You can file this under stuff that we more or less knew already, but the NYT has a brief preview of indictments-to-come:
Testimony in the trial of a former White House budget aide accused of lying about his contacts with the lobbyist Jack Abramoff is expected to result in new scrutiny of Representative Bob Ney, an Ohio Republican caught up in the influence-peddling scandal centered on Mr. Abramoff.
[…]Mr. Ney’s former chief of staff, Neil G. Volz, who has pleaded guilty to conspiring with Mr. Abramoff to give illegal gifts to Mr. Ney, has been called to testify this week at the trial of David H. Safavian, the White House aide. Mr. Volz is expected to describe how Mr. Abramoff organized a $130,000 golf trip to Scotland by private jet in August 2002 for a group that included Mr. Ney and three House aides.
[…]Mr. Volz’s testimony is scheduled to take place in the wake of several embarrassments for Mr. Ney, who is facing a difficult re-election fight this fall. These include the disclosure last week that his current chief of staff and another former House aide were resisting defense subpoenas and threatening to assert their Fifth Amendment rights against compelled self-incrimination if called to the stand in Mr. Safavian’s trial.
To sum up: Abramoff is cooperating, Ney’s former chief-of-staff has already plead guilty to funneling illegal contributions to Ney, most of Ney’s staff plans to plead the Fifth and the Ken Lay/Jeff Skilling trials just proved that you should probably just give up if your only option is to play the blind-as-a-bat defense. If I was a prominent GOP campaign contributor I have no idea why I would donate to a campaign that would most likely end up using my cash for a legal defense. Maybe he’s calling the same suckers who gave to DeLay.
On a similar note the AP’s John Solomon has another story purporting to make Harry Reid look bad. Just like before, there’s no meat in that bun. For the seocnd time running Solomon’s story boils down to Reid accepting a gift that breaks no legal or ethical guidelines and then voting against the people who supposedly bought his influence.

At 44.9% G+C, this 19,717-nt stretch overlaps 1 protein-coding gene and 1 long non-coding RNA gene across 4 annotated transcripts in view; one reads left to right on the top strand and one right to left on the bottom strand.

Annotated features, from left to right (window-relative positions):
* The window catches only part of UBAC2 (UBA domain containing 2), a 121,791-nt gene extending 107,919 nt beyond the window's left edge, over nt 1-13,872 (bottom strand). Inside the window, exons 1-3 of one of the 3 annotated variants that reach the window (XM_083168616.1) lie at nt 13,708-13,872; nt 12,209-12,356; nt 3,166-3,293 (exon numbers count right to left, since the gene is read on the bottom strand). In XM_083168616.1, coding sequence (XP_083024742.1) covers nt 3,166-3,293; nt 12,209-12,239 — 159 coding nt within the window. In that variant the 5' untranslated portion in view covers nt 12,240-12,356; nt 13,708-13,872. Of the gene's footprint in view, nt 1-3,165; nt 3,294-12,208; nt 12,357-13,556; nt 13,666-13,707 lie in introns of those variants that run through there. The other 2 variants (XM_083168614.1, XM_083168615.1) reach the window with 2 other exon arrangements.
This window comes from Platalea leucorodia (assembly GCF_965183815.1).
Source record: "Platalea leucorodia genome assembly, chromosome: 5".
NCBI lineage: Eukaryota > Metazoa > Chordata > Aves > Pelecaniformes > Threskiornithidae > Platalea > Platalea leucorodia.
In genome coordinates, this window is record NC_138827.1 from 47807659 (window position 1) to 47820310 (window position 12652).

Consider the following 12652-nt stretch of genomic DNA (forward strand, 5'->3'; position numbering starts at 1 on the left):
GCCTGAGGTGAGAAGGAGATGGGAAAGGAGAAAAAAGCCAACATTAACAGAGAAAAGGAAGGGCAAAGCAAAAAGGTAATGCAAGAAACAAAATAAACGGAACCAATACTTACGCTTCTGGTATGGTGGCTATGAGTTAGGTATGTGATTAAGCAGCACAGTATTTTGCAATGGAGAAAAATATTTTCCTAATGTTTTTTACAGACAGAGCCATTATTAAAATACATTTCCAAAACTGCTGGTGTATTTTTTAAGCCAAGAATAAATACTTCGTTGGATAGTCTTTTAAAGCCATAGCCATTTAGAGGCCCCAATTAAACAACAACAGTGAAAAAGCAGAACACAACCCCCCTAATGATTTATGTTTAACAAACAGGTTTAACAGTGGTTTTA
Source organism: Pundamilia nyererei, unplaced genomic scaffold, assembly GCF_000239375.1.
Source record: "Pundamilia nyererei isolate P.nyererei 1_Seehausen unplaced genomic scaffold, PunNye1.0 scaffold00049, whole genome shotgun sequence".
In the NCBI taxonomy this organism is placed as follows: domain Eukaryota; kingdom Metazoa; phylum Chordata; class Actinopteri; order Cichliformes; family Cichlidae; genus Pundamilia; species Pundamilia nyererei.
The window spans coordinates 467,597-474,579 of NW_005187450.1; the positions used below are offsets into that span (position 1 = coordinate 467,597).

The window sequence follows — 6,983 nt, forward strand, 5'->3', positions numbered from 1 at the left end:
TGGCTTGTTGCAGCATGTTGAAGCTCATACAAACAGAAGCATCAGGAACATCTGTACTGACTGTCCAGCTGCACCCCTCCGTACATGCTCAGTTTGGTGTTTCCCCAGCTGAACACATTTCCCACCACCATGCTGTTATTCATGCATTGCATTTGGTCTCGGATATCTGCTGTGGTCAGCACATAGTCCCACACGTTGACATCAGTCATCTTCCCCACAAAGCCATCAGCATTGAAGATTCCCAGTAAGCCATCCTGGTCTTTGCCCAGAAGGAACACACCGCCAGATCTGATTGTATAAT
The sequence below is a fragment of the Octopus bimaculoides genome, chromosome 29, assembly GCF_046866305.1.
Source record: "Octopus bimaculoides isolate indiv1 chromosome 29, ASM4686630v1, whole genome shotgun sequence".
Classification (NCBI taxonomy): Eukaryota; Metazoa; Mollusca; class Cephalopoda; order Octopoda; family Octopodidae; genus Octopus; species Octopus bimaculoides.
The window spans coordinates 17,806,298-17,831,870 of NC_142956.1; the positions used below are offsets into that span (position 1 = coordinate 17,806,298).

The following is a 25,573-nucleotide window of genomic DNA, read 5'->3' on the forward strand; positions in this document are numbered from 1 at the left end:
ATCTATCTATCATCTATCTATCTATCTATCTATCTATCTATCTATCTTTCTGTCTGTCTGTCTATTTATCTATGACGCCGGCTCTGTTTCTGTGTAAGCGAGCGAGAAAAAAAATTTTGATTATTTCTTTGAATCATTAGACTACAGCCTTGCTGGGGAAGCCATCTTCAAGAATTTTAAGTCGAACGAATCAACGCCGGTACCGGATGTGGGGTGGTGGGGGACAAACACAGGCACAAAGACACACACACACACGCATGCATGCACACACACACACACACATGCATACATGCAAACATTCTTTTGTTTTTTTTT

Let’s hold a brief ethics seminar for the slow and hackish. In order for a gift to raise eyebrows it has to break the existing rules, as was the case with the Safavian/Ney affair described above. In order for a gift to break the law it has to involve a clear quid pro quo where quo is a legislative favor offered in return for the illicit quid. Jack Abramoff, for example, gave a swank golf trip in return for inside information on government land and no expansion of workplace protections for his clients in the Marianas Islands.
Interestingly the recent Hastert indictment story has at least one important scoop that doesn’t involve whether Dennis Hastert is in legal trouble – prosecutors have decided that perfectly legal campaign contributions may constitute an illegal quo if they can attach it to a specific quid. That expands the potential reach of the Abramoff affair dramatically and may well wreck the entire K Street model of doing business. The LA Times:
[S]ome long-established practices — including one known as earmarking, where lawmakers slip favored legislation into spending bills — are coming under scrutiny. There is concern that they are being used for self-enrichment or payback to supporters and campaign contributors.
“In the past, the Justice Department turned its eye away from official conduct linked to campaign contributions. Now that premise is being questioned,” said Abbe Lowell, a Washington defense lawyer who has represented many members of Congress. He also represents Abramoff.
“It is a huge policy issue,” Lowell said. “It goes to the heart of the private [campaign] contribution system.”
This news no doubt has a pork king like Don Young shaking in his bed. For Reid, who did the opposite of what his solicitors wanted, not so much. Given Reid’s rectitude in an age of payback it seems like Solomon has chosen a strangely inappropriate target for smearing.